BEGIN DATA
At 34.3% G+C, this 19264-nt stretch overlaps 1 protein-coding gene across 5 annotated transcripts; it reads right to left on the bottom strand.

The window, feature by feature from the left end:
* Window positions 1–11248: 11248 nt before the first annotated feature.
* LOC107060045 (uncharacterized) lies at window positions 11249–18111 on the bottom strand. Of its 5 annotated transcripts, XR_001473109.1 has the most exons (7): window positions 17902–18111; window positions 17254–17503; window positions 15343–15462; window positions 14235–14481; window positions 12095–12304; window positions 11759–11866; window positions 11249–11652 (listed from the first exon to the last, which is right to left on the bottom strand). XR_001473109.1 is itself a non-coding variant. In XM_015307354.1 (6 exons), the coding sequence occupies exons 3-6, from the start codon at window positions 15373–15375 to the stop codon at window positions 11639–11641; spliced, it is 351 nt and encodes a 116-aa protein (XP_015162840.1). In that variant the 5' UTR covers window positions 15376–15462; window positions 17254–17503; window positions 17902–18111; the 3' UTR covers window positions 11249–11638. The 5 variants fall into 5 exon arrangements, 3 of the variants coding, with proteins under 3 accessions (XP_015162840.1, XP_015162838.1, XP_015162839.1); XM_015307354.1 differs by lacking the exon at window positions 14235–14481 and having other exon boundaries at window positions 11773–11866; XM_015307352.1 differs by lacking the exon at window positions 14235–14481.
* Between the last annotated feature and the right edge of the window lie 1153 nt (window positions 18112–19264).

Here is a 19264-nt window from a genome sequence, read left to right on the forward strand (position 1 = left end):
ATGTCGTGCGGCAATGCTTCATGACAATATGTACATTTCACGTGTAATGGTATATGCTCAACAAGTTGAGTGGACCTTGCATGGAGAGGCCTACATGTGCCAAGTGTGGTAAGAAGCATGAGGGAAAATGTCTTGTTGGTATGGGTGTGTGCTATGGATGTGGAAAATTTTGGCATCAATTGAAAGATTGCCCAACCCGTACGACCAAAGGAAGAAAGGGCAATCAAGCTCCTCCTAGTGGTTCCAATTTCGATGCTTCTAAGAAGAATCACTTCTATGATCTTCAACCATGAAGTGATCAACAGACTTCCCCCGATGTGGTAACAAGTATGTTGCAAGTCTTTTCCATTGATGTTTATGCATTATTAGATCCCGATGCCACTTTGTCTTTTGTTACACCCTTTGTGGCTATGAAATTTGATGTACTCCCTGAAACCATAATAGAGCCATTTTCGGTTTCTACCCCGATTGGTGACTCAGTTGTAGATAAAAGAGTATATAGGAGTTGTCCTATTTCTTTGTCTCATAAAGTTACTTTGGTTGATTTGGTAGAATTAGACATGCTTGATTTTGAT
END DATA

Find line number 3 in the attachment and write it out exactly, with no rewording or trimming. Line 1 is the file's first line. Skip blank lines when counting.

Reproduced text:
* Window positions 1–11248: 11248 nt before the first annotated feature.